Polymer banknotes

RECENTLY, a customer of a popular retail store alleged that the store refused to accept her folded new polymer P1,000 bill.

But, of course, the store denied the allegations and released a statement assuring the public that folded banknotes are still accepted in their stores. They only reject bills which are mutilated, stapled and ripped caused by the removal of staple wire.

I believe that everyone has the habit of folding bank notes. In this article, I will discuss how to properly handle polymer bank notes.

The polymer bills are more durable than the current abaca-based bills because the former are said to last longer and are cost-efficient. These are resistant to water, oil and dirt. They are more hygienic as they have lower bacterial count than cotton-based bills.

The design of the polymer banknote has the Philippine eagle and sampaguita on the obverse side, replacing the photos of national heroes Jose Abad Santos, Vicente Lim and Josefa Llanes Escoda; and the Tubbataha Reefs Natural Park, South Sea Pearl, and T’nalak weave design on the reverse side, the same as the current P1,000 bill.

The polymer banknotes are tough. So, the banknote should be kept flat. It is important what kind of wallet we are using. We are encouraged to place this in a long wallet where it can fit properly. It can be cleaned with a damp cloth. We may use alcohol-based sanitizers on the surface.

We should handle them the same as paper bank notes.

Under Presidential Decree No. 247, likewise known as Prohibiting and Penalizing Defacement, Mutilation, Tearing, Burning or Destruction of Central Bank Notes and Coins, the currency notes and coins issued by the Central Bank of the Philippines should not be wilfully defaced, mutilated, burned, or destroyed, in any manner whatsoever.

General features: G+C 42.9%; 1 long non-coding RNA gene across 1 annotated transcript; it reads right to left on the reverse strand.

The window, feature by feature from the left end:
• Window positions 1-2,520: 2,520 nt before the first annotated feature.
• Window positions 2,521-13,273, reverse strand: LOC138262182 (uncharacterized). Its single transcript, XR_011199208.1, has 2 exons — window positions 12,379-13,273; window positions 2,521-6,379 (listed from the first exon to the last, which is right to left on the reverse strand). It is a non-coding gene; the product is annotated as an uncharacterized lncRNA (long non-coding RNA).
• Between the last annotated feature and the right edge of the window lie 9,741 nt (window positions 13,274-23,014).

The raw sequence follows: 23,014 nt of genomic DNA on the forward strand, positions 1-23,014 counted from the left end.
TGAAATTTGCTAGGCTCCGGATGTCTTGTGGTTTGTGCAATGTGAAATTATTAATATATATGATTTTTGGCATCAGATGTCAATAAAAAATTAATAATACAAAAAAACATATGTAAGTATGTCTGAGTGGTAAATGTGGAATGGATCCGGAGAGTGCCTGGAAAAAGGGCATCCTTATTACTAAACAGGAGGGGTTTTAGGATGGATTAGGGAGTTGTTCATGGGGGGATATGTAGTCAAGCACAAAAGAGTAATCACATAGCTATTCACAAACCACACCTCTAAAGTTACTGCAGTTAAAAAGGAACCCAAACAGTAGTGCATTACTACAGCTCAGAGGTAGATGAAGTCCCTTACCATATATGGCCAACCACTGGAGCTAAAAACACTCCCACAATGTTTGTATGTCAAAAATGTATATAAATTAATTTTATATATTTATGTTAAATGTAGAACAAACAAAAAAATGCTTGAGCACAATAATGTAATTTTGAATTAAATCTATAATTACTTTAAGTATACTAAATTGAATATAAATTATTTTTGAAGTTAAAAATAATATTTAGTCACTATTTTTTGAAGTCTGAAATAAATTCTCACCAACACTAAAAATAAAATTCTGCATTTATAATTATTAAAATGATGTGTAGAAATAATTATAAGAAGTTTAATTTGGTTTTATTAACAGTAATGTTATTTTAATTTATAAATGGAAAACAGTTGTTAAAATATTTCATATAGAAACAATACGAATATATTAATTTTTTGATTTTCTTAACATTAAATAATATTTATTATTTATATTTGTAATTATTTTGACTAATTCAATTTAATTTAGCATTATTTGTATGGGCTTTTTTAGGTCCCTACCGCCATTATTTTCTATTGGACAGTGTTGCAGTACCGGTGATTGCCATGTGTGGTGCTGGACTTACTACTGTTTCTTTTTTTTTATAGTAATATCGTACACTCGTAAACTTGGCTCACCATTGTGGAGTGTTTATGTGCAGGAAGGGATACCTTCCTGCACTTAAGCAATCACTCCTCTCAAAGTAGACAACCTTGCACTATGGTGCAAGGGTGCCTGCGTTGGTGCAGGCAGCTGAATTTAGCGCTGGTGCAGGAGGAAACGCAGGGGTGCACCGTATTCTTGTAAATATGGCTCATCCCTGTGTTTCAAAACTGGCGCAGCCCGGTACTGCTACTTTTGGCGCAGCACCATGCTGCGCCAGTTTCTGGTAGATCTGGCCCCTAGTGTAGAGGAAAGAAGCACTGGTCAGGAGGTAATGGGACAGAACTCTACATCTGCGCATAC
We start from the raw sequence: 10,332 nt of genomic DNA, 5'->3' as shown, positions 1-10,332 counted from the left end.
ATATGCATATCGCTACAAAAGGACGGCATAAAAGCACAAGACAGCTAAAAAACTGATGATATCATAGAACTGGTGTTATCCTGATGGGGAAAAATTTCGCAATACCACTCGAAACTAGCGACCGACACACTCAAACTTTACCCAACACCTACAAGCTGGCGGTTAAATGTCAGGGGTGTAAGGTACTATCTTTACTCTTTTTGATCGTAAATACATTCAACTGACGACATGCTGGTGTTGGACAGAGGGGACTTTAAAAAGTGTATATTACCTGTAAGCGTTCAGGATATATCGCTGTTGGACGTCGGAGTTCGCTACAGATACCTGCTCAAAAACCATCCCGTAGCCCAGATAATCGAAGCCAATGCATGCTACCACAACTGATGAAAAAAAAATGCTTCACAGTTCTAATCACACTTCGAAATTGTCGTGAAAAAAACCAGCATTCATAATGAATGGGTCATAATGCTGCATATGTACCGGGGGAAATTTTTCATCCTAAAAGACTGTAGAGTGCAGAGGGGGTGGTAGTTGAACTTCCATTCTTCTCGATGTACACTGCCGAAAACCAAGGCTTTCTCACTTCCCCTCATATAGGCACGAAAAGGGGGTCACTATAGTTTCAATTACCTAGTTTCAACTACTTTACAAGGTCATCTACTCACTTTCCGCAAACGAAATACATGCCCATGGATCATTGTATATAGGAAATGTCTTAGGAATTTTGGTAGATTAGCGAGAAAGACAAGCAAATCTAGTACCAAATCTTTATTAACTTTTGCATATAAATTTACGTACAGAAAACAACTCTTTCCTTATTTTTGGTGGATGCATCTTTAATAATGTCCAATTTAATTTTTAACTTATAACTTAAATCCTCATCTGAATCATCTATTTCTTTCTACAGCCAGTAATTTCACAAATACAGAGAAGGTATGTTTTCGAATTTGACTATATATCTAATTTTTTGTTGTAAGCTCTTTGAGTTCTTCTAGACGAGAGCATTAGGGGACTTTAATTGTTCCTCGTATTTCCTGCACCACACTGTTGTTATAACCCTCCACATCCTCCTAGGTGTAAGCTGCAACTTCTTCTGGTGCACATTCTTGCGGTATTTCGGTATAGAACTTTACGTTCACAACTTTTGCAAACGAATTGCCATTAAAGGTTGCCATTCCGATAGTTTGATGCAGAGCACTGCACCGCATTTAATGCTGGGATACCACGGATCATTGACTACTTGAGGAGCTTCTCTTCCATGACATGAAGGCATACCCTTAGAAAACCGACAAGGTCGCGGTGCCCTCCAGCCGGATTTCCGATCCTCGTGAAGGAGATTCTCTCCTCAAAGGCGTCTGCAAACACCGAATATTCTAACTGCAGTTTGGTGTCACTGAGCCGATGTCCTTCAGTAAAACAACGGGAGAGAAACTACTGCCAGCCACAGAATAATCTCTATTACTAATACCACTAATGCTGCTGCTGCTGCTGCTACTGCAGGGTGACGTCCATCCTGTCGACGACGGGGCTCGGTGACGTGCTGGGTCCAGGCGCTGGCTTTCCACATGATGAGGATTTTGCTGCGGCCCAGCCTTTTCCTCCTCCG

The same decree punishes any person who shall violate the said Decree by a fine of not more than P20,000 and/or by imprisonment of not more than five years.

The Banko Sentral ng Pilipinas (BSP) also warned not to excessively fold, crease, or crumple the banknotes; tear, cut, or poke holes in them; use staples or rubber bands to keep the banknotes together; damage the clear windows, metallic features, and other security features; expose them to very high temperatures or place them near an open flame; and exposure to strong and corrosive chemicals.

According to BSP, a banknote is unfit for recirculation if it includes: soilage or the presence or accumulation of dirt or any substance across the surface of the bank note that can result in discoloration or aging of the substrate; obvious and visible markings or patches on the bank note surface — including drawings, writings, ink stamps, and oil blots; rag-like or limp appearance; apparent fading of any design on the bank note; and presence of heavy creases due to crumpling or folding of the banknote.

Additionally, a bank note is considered mutilated if it includes: any obvious or visible break, hole, or loss of any part of the banknote; the presence of adhesives — tape, stickers, glue, gum, or staple wire — or any material not originally on the bank note; separation of the front and back sides of the bank note; and damages due to fire burn, water, or chemical.

These bank notes are issued for circulation as a medium of exchange and to utilize for other purposes. Taking care of them reflects the discipline of the people and creates a good image for our country.

We are discouraged to hoard bank notes rather use them as payment for goods and services./PN


Please enter your comment!
Please enter your name here